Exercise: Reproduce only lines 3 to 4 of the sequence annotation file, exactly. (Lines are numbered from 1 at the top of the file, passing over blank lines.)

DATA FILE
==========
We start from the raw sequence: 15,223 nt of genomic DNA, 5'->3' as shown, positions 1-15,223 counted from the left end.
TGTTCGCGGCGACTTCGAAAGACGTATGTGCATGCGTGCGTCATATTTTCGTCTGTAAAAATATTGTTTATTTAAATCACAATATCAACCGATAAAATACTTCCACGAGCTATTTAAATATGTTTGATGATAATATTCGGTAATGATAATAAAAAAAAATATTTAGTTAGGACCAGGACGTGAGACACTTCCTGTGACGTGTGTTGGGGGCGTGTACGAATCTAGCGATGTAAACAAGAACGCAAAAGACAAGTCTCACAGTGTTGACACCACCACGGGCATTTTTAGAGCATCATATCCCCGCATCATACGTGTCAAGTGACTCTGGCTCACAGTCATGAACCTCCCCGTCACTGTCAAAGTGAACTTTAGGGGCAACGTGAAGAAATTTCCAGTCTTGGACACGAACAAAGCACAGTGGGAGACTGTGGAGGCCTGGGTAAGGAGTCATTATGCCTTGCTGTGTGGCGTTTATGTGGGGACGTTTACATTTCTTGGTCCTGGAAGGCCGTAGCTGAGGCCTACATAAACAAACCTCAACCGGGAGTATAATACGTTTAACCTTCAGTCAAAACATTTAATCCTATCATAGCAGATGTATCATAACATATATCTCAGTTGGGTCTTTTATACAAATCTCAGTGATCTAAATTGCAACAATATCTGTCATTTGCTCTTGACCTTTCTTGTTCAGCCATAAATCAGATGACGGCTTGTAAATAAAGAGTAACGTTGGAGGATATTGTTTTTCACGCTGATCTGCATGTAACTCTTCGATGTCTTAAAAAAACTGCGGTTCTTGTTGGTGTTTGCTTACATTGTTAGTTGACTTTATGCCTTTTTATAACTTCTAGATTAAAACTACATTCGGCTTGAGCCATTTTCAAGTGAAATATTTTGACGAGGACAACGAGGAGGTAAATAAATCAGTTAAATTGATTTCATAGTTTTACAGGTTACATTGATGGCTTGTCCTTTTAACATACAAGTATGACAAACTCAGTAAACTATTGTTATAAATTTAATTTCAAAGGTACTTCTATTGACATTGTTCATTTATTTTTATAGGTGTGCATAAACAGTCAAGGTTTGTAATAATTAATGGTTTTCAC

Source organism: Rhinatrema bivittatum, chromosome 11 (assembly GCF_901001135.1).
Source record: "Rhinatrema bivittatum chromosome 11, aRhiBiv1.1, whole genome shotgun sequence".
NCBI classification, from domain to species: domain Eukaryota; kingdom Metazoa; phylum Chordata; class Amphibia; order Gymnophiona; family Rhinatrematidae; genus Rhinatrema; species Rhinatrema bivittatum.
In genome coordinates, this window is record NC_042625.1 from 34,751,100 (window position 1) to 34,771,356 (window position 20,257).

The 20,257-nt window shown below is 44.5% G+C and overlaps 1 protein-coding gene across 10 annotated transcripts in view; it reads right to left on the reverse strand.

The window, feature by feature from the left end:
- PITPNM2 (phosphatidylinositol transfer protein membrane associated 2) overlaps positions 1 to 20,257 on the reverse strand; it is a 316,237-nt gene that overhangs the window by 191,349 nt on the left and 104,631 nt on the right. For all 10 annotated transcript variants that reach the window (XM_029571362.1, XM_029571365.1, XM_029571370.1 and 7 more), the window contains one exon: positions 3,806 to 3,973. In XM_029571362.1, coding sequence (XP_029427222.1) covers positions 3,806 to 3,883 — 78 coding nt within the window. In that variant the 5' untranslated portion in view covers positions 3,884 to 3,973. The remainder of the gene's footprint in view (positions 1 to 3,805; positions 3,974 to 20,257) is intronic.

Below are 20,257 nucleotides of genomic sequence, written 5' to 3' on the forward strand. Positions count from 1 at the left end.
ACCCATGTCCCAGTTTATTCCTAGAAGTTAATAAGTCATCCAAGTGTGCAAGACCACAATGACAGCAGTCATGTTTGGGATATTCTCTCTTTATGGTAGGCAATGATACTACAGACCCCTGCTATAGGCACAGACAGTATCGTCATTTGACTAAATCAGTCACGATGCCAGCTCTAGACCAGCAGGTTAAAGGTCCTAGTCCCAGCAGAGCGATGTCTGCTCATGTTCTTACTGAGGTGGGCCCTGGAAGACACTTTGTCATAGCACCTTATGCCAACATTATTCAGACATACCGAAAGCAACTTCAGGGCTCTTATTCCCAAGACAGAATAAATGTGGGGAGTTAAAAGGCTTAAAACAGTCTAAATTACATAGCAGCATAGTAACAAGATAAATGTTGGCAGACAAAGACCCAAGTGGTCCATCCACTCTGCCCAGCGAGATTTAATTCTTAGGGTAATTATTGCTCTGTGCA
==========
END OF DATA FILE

Source organism: Rhinatrema bivittatum, chromosome 11 (assembly GCF_901001135.1).
Source record: "Rhinatrema bivittatum chromosome 11, aRhiBiv1.1, whole genome shotgun sequence".